Hand #22 at the Soledad club today (August 13, 2018) was interesting. East is looking at ♠K10762 ♥K10964 ♦KJ8 ♣— as Dealer. It meets the Rule of 20 [HCP + sum of two longest suits is 20 or more] for opening—but NOT the “plus two quick tricks” part. It has only 1½ quick tricks. Nonetheless, it IS both majors, and there are good interior spot cards in both suits, so some people will open it. (I confess that I probably would have opened it myself—fudging on the 2 quick trick guideline because it is majors. It would never cross my mind to open it had it been minor suits.) Our East passed. I passed as South and now West had the problem. West has ♠AQ98 ♥2 ♦A9742 ♣862. It does not meet the rule of 20 (only Rule of 19), but it does contain two quick tricks. I would open this in third seat because it has four good spades and two quick tricks, but our West passed.
Now, my partner has the decision point. Her hands is ♠64 ♥53 ♦Q53 ♣AKQJ53. She does have 12 HCP, so technically she has an opening hand. The problem is that almost all of her values are in her long club suit and she is very short in the majors. Many people use “Pearson Points” or “Casino Count” to decide about fourth seat opening bids with marginal (9-12 HCP) hands. That involves “The Rule of 15”—if your HCP plus the number of spades in your hand equals 15 or more, go ahead and open. [Some people demand 16 or more.] By that criteria, the North hand should pass the deal out. If this had been third seat, I would have opened the hand 3♣, but in fourth seat, preempts are not preempts—they show intermediate hands and are strongly suggesting the partnership look for 3NT.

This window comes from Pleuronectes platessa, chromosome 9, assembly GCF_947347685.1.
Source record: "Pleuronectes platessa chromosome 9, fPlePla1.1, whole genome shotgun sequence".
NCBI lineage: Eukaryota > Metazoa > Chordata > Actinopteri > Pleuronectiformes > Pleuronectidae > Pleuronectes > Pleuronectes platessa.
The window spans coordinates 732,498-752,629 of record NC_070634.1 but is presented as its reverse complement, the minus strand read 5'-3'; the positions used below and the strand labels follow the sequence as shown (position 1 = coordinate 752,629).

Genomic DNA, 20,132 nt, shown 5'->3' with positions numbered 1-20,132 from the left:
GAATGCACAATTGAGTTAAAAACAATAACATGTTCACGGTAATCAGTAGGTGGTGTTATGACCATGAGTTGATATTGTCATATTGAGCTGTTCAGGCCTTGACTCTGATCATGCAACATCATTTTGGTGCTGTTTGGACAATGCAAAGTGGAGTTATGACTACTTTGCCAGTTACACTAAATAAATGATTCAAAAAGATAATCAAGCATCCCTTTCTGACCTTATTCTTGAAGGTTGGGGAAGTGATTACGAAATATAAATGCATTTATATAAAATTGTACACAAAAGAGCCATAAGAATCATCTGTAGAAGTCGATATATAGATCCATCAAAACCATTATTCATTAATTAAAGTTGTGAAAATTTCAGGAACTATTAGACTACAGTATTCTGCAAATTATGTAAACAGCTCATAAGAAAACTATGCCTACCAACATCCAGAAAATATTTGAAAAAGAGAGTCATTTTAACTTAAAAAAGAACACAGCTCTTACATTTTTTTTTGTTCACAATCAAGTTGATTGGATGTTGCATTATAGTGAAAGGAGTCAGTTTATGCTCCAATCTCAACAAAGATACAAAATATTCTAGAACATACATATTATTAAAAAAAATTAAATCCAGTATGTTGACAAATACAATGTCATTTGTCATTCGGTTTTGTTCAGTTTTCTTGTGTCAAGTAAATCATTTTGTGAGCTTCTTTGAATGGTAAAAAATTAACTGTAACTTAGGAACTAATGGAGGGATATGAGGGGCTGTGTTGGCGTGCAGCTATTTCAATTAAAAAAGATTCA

Partner chose to open 1♣, and East was either not playing Michaels, or forgot it, and bid 1♠. I made a negative double with ♠J3 ♥AQJ87 ♦106 ♣10974—not enough to bid 2♥, but I get partner to consider hearts, and I do have a club fit with her. West now cue-bid 2♣ to show a limit raise or better in spades. Partner made a lead-directing double for her clubs, and East now bid 2♥—presumably further describing his hand, although I believe, if you play half suit game tries, that should be asking for help in hearts. West seemed uncertain what was happening, but jumped to 3♠ and East passed.
Note that 6♠ is cold. Spades divide 2-2 and the ♦Q is favorably placed. If East had bid Michaels at our table, I believe that West has a clear-cut raise to 4♠. If West had taken 2♥ as a help suit game try, I believe West can once again bid 4♠. (West's hand, in terms of losing trick count, is a 7-loser hand, so it is upgraded to an opening hand. Partner should have the equivalent of an opening hand with extra distribution to make a game try, so bidding game is appropriate.)
It is the height of irony that a hand that could have been passed out (Partner ALMOST passed) makes a small slam with 20 HCP East-West. [At the 20-table game, no one passed it out. Most people got to game, but some did not, and some N/S pairs were sacrificing in clubs.]